Seductive Marriage of Ancient and Modern

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Monday June 04, 2018

From The Guardian

Fatoumata Diawara: Fenfo review ‘” a seductive marriage of ancient and modern
By: Kitty Empire

Pierced of lip, electric guitarist Fatoumata Diawara has verve to spare, and a dynamic voice whose partial cloudiness is fundamental to its appeal. The singer released her debut album, Fatou, in 2011; an intervening aeon has seen the Mali-born, Paris-based artist act in films and collaborate extensively; “Ultimatum,” her Disclosure feature, was released earlier this month. In the wake of the discovery last year of slave markets in Libya, she recorded a powerful anti-racism track, “Djonya.”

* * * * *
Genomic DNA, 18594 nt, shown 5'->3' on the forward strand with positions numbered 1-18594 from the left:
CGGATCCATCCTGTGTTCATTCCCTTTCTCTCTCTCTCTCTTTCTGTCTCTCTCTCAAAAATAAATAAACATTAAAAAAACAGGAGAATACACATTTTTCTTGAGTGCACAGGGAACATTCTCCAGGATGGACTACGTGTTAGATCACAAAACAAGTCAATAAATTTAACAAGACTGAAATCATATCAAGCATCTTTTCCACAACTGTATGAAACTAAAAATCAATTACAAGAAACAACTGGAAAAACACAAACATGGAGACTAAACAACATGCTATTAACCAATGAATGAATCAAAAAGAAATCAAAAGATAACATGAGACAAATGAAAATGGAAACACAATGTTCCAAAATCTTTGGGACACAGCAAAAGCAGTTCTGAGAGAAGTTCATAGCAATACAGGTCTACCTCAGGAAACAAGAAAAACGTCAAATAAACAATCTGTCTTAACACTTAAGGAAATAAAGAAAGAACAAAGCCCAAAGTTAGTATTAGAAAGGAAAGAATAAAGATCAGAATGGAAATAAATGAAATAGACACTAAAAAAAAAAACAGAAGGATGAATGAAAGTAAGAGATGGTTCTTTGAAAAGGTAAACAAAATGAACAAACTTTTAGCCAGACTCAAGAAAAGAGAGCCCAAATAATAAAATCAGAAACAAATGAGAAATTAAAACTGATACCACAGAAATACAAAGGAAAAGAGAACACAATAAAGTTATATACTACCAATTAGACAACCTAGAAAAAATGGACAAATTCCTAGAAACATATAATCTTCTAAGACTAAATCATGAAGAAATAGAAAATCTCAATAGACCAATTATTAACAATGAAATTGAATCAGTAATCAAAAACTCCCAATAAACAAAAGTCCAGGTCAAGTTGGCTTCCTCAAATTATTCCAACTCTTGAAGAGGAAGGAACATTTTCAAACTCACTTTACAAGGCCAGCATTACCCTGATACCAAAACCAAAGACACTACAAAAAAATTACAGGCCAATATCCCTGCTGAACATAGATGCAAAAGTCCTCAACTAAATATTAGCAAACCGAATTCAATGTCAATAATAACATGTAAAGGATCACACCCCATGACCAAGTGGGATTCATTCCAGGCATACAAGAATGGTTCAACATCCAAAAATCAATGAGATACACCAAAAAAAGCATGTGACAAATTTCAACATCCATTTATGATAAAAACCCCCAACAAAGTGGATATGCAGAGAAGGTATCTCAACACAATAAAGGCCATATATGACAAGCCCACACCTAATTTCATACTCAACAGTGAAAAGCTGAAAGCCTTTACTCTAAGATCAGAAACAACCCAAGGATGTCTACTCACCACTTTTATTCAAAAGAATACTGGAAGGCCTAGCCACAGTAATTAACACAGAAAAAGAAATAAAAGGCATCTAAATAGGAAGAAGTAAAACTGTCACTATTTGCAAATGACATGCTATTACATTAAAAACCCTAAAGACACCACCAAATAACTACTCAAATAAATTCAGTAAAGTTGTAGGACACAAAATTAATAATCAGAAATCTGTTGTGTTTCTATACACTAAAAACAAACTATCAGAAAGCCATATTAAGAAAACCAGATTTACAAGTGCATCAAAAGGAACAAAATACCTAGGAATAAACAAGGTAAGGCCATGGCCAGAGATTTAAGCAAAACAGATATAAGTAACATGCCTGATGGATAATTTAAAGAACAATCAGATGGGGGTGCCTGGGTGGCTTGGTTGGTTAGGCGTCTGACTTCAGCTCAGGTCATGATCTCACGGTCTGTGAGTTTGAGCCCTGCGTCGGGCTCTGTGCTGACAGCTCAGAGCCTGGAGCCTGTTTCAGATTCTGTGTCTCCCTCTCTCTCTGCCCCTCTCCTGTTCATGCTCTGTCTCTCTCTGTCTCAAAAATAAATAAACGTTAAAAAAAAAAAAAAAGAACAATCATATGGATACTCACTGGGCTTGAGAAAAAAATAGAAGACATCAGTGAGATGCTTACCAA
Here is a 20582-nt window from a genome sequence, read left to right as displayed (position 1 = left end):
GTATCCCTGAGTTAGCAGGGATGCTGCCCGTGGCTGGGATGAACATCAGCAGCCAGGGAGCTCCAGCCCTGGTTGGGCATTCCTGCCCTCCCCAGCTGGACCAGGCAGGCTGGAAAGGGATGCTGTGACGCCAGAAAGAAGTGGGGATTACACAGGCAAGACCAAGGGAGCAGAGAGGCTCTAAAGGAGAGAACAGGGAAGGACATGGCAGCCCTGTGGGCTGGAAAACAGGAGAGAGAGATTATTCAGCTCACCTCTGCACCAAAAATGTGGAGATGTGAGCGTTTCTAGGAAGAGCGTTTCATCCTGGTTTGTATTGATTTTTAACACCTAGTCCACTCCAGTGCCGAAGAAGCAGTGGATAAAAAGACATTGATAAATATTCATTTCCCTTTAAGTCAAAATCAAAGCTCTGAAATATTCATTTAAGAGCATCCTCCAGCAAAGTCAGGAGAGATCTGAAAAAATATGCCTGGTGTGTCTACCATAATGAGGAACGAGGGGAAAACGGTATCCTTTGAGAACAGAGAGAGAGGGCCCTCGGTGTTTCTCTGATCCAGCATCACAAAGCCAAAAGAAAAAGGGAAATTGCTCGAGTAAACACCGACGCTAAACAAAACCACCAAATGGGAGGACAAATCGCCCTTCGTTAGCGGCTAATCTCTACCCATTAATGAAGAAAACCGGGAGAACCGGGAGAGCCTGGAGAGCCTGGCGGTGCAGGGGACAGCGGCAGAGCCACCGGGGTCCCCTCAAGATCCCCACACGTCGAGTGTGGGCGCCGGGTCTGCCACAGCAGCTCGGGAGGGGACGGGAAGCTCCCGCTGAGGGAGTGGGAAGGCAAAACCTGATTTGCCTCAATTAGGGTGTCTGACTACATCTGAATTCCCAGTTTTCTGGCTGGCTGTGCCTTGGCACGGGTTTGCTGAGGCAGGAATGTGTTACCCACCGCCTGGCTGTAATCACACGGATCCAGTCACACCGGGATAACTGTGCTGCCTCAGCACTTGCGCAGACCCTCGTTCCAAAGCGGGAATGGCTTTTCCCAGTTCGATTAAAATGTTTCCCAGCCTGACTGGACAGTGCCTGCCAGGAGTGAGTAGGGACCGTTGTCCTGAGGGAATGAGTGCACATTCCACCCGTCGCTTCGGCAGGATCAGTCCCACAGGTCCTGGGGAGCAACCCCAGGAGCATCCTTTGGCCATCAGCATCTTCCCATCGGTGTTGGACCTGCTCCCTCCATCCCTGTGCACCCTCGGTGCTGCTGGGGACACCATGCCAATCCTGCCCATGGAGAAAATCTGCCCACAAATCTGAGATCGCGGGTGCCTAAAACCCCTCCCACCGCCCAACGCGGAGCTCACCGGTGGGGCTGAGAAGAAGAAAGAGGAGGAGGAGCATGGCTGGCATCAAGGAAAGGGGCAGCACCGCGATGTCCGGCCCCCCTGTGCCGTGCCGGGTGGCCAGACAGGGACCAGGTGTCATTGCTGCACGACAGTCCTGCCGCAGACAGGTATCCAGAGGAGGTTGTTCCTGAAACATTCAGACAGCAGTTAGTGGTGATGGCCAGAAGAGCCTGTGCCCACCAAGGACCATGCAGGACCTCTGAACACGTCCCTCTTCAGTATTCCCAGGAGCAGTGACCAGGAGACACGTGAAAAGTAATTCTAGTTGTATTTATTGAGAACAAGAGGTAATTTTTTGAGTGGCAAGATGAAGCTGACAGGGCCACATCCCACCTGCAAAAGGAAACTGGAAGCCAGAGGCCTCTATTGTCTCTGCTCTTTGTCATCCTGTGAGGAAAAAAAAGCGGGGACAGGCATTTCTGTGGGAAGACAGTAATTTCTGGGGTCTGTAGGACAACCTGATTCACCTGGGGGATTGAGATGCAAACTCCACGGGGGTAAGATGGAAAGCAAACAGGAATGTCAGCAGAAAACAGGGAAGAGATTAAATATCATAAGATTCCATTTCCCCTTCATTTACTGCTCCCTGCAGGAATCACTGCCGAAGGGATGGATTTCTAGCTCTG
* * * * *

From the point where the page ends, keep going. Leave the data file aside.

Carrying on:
Fenfo (‘Something to Say’ in Bambara) finds Diawara engaged on an outreach programme, making contemporary roots music about themes that range from the specifically African ‘” Kanou Dan Yen lambasts the tradition that stops different ethnic groups intermarrying ‘” to the universal. “Don Do,” the album closer, finds Diawara aching about unrequited love to a sparse accompaniment: her electric guitar and Vincent S├ęgal’s cello. Fenfo’s most seductive marriages of ancient and modern have already come out: “Nterini,” the lead track, and the mesmeric “Kokoro.”

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